locked
Is index seek always better than index scan RRS feed

  • Question

  • When the num of rows in a table is small(almost 3000 rows ), the optimization choose index scan not of index seek, is this situation normal?
    Wednesday, May 9, 2012 7:10 AM

Answers

  • Hi Catherine,

    An index scan is where SQL server reads the whole of the index looking for matches. The time this takes is proportional to the size of the index.

    An index seek is where SQL server uses the b-tree structure of the index to seek directly to matching records. Time taken is only proportional to the number of matching records.

    In general an index seek is preferable to an index scan (when the number of matching records is proportionally much lower than the total number of records), as the time taken to perform an index seek is constant regardless of the total number of records in your table.

    Note however that in certain situations an index scan can actually be faster than an index seek, usually when the table is very small, or when a large percentage of the records match the predicate.

     

    Thanks,
    Maggie


    Please remember to mark the replies as answers if they help and unmark them if they provide no help. This can be beneficial to other community members reading the thread.

    • Marked as answer by Maggie Luo Thursday, May 17, 2012 8:55 AM
    Thursday, May 10, 2012 4:42 AM
  • When the num of rows in a table is small(almost 3000 rows ), the optimization choose index scan not of index seek, is this situation normal?

    This is very common -- especially if the index is a simple index and the query requires a lookup for each row processed through an index seek.  What happens is that if the selectivity for the target index is not sufficient, more I/O is required to do the lookup after the seek than might be required to do a scan; in this situation the scan can be a better query plan than the combination of (1) index seek plus (2) lookup.

    This does not, however, mean that the index scan is optimal.  More discussion is required to figure out what is optimal.  You need to supply (1) the query, (2) the ddl of the table and (3) the current query plan that is being used; more information is probably also needed, but let's start with these three items.

    • Proposed as answer by Naomi NEditor Thursday, May 10, 2012 8:26 PM
    • Marked as answer by Maggie Luo Thursday, May 17, 2012 8:55 AM
    Wednesday, May 9, 2012 12:54 PM

All replies

  • Hi Catherine,

    I think seek is better.

    But its depend on the execution plan.

    An Index seek means that you are looking for specific value(s) and the index  provides you with the best way to do it. This also applies to specific ranges of data.As Lowell described it's very fast.

    suppose you need to find ID=7 by seek you can directly goes to that pointer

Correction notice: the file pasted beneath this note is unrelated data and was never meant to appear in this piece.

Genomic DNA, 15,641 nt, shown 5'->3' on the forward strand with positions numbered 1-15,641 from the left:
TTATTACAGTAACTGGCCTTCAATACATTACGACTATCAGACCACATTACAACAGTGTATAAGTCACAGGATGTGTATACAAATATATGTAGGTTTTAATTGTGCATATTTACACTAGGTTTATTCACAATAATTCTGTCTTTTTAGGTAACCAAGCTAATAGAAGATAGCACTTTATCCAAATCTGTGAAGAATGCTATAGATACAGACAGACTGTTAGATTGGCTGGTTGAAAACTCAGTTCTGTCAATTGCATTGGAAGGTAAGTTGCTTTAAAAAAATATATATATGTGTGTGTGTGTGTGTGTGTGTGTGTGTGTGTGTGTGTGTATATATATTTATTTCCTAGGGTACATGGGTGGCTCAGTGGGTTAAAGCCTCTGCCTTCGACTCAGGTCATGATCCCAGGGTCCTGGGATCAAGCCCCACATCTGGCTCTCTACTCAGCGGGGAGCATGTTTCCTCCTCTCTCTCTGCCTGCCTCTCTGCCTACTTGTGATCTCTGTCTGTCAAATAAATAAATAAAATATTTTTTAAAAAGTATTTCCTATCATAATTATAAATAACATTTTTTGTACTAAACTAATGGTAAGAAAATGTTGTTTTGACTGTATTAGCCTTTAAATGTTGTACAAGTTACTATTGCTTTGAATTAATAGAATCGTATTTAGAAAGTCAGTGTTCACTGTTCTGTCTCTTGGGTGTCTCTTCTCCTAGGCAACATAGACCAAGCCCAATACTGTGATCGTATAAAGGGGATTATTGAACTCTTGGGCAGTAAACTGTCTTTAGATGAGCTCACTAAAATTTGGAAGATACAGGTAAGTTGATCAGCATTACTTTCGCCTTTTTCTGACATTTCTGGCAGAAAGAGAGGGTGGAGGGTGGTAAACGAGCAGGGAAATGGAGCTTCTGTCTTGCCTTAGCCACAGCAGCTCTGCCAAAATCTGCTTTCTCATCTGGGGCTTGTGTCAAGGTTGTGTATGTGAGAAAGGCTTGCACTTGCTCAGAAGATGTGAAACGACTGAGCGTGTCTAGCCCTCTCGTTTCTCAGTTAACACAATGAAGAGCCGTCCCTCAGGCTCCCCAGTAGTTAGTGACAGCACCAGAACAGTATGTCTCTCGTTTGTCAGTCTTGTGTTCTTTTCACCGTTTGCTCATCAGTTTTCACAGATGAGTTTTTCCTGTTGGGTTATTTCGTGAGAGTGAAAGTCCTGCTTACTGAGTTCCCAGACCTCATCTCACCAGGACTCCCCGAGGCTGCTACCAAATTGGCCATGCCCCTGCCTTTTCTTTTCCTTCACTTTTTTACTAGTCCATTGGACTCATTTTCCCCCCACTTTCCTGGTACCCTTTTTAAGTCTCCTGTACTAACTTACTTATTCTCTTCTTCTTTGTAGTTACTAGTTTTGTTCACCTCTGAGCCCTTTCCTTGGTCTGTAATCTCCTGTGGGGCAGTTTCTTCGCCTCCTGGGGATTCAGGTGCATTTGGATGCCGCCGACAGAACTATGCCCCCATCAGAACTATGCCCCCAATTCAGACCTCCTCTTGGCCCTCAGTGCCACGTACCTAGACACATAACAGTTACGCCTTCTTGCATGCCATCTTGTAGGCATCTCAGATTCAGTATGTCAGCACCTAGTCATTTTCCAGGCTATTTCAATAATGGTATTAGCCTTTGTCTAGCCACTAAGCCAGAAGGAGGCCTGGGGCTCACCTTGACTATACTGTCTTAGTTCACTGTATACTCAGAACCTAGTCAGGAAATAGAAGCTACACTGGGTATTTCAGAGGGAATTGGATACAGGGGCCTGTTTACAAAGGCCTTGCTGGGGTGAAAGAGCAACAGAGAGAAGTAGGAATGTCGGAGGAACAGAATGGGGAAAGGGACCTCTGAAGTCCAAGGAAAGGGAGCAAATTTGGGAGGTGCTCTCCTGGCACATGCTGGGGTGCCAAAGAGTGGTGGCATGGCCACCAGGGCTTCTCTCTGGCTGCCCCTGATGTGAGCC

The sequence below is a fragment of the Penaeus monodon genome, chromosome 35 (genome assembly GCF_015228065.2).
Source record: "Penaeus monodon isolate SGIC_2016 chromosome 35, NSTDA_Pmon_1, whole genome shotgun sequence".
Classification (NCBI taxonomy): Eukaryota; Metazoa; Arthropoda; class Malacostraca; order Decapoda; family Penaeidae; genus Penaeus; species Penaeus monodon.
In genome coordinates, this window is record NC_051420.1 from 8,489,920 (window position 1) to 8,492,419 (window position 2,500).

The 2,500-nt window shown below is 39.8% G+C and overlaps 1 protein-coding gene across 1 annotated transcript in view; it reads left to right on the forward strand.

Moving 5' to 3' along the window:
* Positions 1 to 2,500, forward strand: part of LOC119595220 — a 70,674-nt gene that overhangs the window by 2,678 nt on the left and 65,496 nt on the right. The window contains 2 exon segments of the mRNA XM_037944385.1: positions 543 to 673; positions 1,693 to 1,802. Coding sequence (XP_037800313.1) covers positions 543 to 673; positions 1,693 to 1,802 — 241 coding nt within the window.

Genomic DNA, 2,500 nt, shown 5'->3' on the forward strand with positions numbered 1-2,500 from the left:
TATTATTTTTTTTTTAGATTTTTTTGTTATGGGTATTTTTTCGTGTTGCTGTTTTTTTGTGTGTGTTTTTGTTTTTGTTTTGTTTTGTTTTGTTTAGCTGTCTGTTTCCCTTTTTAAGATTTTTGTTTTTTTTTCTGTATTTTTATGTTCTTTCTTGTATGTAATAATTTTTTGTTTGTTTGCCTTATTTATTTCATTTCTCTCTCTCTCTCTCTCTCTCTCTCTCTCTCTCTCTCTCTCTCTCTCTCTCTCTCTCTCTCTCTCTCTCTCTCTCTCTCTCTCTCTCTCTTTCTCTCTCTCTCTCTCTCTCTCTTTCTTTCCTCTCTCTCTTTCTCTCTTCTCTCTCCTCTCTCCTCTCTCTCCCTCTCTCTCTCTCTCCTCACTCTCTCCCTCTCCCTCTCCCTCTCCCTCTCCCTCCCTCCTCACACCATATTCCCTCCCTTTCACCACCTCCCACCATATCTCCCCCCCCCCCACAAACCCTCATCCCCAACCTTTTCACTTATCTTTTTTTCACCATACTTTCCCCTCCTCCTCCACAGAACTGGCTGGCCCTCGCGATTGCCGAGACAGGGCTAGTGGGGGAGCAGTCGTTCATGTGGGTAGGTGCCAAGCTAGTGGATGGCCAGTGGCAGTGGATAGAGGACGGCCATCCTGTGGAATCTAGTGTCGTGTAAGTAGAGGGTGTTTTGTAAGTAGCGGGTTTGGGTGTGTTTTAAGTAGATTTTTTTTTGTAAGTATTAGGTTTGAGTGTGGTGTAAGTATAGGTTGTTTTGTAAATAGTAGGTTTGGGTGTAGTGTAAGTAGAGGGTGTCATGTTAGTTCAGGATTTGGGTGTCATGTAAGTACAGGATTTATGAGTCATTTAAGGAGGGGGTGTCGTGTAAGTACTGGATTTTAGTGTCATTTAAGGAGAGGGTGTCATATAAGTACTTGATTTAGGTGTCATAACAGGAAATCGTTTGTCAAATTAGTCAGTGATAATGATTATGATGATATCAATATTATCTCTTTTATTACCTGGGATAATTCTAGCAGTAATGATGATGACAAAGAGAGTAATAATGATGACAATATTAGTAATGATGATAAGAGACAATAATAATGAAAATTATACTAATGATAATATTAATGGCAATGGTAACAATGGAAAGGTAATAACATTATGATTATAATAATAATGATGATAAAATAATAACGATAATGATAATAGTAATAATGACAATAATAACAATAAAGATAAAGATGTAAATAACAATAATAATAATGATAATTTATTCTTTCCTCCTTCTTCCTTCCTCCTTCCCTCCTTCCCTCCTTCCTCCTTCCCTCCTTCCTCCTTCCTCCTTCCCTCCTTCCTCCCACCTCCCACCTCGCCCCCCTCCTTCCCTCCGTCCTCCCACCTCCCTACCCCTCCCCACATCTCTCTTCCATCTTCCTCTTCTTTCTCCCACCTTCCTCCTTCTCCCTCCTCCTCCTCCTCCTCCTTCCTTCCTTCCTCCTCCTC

An Index scan isnothing but the entire table/index is read in. A scan isn't always bad, because it it might just mean that the data is organized the way your query needs it .

    Did you read this blog

    http://blog.sqlauthority.com/2009/01/18/sql-server-difference-between-index-scan-and-index-seek/

    Wednesday, May 9, 2012 7:33 AM
  • How much rows does SELECT return? 

    Best Regards, Uri Dimant SQL Server MVP http://dimantdatabasesolutions.blogspot.com/ http://sqlblog.com/blogs/uri_dimant/

    Wednesday, May 9, 2012 7:49 AM
  • When the num of rows in a table is small(almost 3000 rows ), the optimization choose index scan not of index seek, is this situation normal?

    This is very common -- especially if the index is a simple index and the query requires a lookup for each row processed through an index seek.  What happens is that if the selectivity for the target index is not sufficient, more I/O is required to do the lookup after the seek than might be required to do a scan; in this situation the scan can be a better query plan than the combination of (1) index seek plus (2) lookup.

    This does not, however, mean that the index scan is optimal.  More discussion is required to figure out what is optimal.  You need to supply (1) the query, (2) the ddl of the table and (3) the current query plan that is being used; more information is probably also needed, but let's start with these three items.

    • Proposed as answer by Naomi NEditor Thursday, May 10, 2012 8:26 PM
    • Marked as answer by Maggie Luo Thursday, May 17, 2012 8:55 AM
    Wednesday, May 9, 2012 12:54 PM
  • In addition to Kent's reply it really depends as there are cases when Index Scan is definitely better than Index Seek

    Best Regards, Uri Dimant SQL Server MVP http://dimantdatabasesolutions.blogspot.com/ http://sqlblog.com/blogs/uri_dimant/

    Wednesday, May 9, 2012 1:15 PM
  • Hi Catherine,

    An index scan is where SQL server reads the whole of the index looking for matches. The time this takes is proportional to the size of the index.

    An index seek is where SQL server uses the b-tree structure of the index to seek directly to matching records. Time taken is only proportional to the number of matching records.

    In general an index seek is preferable to an index scan (when the number of matching records is proportionally much lower than the total number of records), as the time taken to perform an index seek is constant regardless of the total number of records in your table.

    Note however that in certain situations an index scan can actually be faster than an index seek, usually when the table is very small, or when a large percentage of the records match the predicate.

     

    Thanks,
    Maggie


    Please remember to mark the replies as answers if they help and unmark them if they provide no help. This can be beneficial to other community members reading the thread.

    • Marked as answer by Maggie Luo Thursday, May 17, 2012 8:55 AM
    Thursday, May 10, 2012 4:42 AM